Out of 127 million people, Japan, known for its Zen religions of Buddhism and Shintoism, holds about 1-2 million Christian residents. Christianity (whose roots are evident during the holiday seasons when plastic waving Santas adorn lawns across the city), is certainly becoming more common, but is still a rare sight in most places.

Recently, though, I have found a couple of, well, interesting references to the good Lord in this seemingly unlikely country. The following two examples have stuck out to me the most, and are definitely worth a try for the oddity-of-the-year award...

#1. This month, Andrew Lloyd Weber's Jesus Christ Superstar is coming to Japan. I would pretend to be even a little bit excited about this, except that, of course, as in all Broadway shows here, the original cast has been replaced by Japanese equivalents who will not only speak in Japanese, but will sing the translated songs in Japanese. And on top of that, in this particular show, Jesus himself will evidently be played by Gene Simmons.

#2. The latest health craze in Japan:
The Jesus Body Diet. I am not even kidding for a second when I say that in seeing this, I was stopped in my tracks. I am also not sure how to comment on this without sounding incredibly offensive (more offensive than the box itself?). One can only wonder who in Hell (pardon the pun) decided to make Jesus the poster boy for this diet fad. I mean, really! Think about this! Is this even a little bit acceptable?

#3. Lastly, a more, well, iconic spot of Biblical proportions. On a recent trip to visit Jono in the northernmost uppers of Japan, a stop at Christ's tomb was a definite. We trekked up stairs and through snow to find the grave of Christ, which is, evidently and interestingly enough, located in Japan. Who would have thought!? We even took it half-seriously, until we read the sign...

I guess I can now finish this line, "You know you've left America when...".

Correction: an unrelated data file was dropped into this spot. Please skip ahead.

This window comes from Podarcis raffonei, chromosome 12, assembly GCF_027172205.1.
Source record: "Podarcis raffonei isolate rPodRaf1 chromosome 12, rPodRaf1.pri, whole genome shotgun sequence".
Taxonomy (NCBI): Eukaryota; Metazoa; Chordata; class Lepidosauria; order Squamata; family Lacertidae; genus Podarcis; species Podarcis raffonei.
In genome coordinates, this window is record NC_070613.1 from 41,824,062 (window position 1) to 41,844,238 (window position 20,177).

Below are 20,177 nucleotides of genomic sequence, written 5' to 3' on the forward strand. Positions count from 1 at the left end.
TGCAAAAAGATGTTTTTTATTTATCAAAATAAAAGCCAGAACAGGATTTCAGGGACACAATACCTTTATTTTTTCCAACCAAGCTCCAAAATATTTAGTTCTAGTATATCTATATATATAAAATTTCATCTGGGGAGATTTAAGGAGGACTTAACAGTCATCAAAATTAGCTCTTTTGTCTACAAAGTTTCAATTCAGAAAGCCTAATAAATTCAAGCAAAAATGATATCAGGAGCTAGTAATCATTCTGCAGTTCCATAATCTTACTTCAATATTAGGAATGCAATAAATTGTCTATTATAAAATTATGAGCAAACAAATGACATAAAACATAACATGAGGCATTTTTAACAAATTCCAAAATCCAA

Holy crap...

Monday, March 02, 2009

Train Travel

I am truly, truly starting to loathe train travel in Japan. Minus the glorious benefits reaped from visiting those I like best, I've decided that the Shinkansen sucks.

Between my parents' trip in August and my visits with Jono, I have traveled this great island from one literal end to the other (and have bloody seen enough!!). During this past week it came to a head when I climbed on the Shinkansen for the fourth time in almost as many days. FOUR times! And during these recent trips, I began to reflect on how much one learns from so much train travel. I mean, so much money and time spent on a train must be worth something, right?

Fun fact: The Shinkansen, and every other train in this country, ALWAYS arrive EXACTLY when they mean to. No matter the length of trip or the kilometers traveled, the train will arrive and depart to the minute that it is supposed to. In fact, in a year, the timetable of the Shinkansen will typically shift by about :36. And that's in seconds, not minutes.

Unfortunate fact: There are no discounts for Shinkansen passengers who are residents of Japan. None. For each weekend I visit Jono, I spend the Yen equivalent of $450. To go to Tokyo and back runs a mere $220. And a trip to Kyoto, which is only a 35 minute ride, I pay $100 return. For fun, I recently (ok, earlier today) added up the amount of money I have (or will pay) to have ridden (ride) the Shinkansen between last August and the end of this month and came up with the US equivalent of $3000. Funny enough, that is nearly the same cost as my car, which could take me to the same places for a lot less.

Silver lining: for that amount of money, I guess you could say I travel quickly. The Shinkansen is the world's fastest train. It travels at speeds so high (210 km/h or 124mph) that it virtually floats on its rails. To travel to Aomori where Jono lives, I travel 997km (619m - the same distance as you would travel from Des Moines to the border of Texas) in less than 6 hours.

Train slang: 'I'm coming into Nags eki on the 4:15 Shin from Tokes. Wanna meet for some Yamachan's?'(I'll be arriving into Nagoya on the 4:15 train from Tokyo. Wanna grab chicken for dinner?)